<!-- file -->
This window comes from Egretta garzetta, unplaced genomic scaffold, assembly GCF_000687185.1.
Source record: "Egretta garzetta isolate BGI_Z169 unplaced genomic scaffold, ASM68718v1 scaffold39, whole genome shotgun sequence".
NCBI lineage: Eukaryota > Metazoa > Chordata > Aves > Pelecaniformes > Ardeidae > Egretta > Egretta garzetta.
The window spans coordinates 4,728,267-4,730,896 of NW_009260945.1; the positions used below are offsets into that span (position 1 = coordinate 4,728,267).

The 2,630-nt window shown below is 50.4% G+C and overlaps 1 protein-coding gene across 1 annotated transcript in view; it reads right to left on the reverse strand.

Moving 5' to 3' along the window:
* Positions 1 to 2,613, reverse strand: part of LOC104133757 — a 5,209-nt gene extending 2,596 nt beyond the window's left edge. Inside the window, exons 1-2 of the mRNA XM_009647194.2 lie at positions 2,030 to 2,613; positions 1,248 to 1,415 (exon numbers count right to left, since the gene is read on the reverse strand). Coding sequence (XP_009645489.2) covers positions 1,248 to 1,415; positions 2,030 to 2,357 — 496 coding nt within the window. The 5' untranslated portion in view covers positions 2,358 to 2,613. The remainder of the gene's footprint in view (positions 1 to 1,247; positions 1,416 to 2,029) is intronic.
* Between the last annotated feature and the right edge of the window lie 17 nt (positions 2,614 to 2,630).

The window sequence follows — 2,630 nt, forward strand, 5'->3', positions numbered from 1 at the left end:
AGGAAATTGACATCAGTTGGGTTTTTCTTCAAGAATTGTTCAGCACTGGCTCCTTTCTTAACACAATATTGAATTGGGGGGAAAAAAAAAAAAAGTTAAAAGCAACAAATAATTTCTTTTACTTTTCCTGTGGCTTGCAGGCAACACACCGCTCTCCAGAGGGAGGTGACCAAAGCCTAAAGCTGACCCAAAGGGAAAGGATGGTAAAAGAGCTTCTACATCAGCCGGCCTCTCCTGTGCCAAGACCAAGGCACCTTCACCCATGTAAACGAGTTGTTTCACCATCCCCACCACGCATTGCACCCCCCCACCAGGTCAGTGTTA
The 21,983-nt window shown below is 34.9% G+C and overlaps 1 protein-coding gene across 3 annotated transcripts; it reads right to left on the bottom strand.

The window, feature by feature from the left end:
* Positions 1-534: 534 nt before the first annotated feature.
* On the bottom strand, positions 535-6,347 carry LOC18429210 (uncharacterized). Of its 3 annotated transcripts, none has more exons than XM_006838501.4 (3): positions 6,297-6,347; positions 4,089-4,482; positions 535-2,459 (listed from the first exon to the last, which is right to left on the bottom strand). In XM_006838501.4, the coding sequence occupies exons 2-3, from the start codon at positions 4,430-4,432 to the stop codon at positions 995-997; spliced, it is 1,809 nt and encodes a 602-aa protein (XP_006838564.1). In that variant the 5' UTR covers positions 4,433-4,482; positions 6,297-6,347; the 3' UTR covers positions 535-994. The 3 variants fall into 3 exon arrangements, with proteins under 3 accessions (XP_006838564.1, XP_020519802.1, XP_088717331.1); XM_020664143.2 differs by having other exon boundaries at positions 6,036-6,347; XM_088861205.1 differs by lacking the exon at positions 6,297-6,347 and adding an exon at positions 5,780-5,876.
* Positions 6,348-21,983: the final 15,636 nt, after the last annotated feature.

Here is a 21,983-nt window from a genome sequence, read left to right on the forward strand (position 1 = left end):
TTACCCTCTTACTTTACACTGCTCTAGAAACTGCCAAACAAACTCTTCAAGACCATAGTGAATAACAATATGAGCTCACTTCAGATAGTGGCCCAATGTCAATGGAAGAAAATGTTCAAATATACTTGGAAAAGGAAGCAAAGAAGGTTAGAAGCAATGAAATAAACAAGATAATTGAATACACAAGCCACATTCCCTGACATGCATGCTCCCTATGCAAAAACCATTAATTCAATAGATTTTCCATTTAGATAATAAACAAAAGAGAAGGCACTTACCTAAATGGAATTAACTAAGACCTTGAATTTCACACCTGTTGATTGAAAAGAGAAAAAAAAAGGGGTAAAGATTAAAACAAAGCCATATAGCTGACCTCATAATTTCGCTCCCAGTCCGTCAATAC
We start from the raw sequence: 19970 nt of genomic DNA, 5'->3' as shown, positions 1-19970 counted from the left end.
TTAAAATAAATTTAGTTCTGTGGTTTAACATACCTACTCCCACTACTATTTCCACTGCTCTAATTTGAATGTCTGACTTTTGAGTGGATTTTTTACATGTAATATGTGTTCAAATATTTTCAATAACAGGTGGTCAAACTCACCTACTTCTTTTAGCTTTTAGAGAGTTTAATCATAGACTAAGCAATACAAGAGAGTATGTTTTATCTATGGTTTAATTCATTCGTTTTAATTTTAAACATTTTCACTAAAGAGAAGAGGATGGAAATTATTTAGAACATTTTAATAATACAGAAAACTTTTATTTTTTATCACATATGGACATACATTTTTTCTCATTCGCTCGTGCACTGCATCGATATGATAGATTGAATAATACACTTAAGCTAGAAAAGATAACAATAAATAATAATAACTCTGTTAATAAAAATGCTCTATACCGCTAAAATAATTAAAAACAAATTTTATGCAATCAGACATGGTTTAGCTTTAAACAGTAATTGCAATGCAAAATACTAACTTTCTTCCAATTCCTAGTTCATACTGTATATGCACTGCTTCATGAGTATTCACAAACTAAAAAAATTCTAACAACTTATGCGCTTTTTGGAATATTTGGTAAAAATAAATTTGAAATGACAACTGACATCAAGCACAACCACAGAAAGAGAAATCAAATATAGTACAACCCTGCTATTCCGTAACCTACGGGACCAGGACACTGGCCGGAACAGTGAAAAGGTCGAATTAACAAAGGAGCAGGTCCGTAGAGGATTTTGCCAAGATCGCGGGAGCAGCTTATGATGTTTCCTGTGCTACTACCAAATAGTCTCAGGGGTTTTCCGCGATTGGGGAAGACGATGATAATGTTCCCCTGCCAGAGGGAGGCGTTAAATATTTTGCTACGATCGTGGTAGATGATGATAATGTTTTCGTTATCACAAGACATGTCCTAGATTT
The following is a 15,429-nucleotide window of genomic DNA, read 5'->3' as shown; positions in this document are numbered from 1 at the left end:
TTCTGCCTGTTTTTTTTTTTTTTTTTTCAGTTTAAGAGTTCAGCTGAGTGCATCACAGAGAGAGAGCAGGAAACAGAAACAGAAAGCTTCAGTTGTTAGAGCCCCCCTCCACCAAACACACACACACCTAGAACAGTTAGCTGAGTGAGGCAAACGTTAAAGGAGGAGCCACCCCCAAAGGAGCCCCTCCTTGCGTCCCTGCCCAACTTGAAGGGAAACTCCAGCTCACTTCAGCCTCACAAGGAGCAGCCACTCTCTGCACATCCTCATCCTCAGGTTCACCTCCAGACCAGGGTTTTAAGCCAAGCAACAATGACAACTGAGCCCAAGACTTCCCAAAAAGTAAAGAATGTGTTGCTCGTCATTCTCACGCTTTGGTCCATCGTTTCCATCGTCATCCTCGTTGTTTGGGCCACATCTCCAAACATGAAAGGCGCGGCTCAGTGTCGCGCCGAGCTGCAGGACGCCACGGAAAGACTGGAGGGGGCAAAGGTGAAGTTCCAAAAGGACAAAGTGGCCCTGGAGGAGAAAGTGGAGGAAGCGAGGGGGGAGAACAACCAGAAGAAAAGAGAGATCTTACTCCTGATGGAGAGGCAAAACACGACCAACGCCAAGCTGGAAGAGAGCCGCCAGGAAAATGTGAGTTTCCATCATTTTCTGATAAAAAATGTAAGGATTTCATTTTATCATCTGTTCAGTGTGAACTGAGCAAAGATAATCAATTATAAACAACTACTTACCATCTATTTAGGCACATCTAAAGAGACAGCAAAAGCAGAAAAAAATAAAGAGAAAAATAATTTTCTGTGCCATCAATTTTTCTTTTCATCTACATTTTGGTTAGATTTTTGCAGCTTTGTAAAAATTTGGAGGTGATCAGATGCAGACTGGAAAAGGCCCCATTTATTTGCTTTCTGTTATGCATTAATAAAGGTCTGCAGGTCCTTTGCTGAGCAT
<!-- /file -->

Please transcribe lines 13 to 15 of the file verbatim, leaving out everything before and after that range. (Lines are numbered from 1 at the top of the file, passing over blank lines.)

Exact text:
* Positions 1-534: 534 nt before the first annotated feature.
* On the bottom strand, positions 535-6,347 carry LOC18429210 (uncharacterized). Of its 3 annotated transcripts, none has more exons than XM_006838501.4 (3): positions 6,297-6,347; positions 4,089-4,482; positions 535-2,459 (listed from the first exon to the last, which is right to left on the bottom strand). In XM_006838501.4, the coding sequence occupies exons 2-3, from the start codon at positions 4,430-4,432 to the stop codon at positions 995-997; spliced, it is 1,809 nt and encodes a 602-aa protein (XP_006838564.1). In that variant the 5' UTR covers positions 4,433-4,482; positions 6,297-6,347; the 3' UTR covers positions 535-994. The 3 variants fall into 3 exon arrangements, with proteins under 3 accessions (XP_006838564.1, XP_020519802.1, XP_088717331.1); XM_020664143.2 differs by having other exon boundaries at positions 6,036-6,347; XM_088861205.1 differs by lacking the exon at positions 6,297-6,347 and adding an exon at positions 5,780-5,876.
* Positions 6,348-21,983: the final 15,636 nt, after the last annotated feature.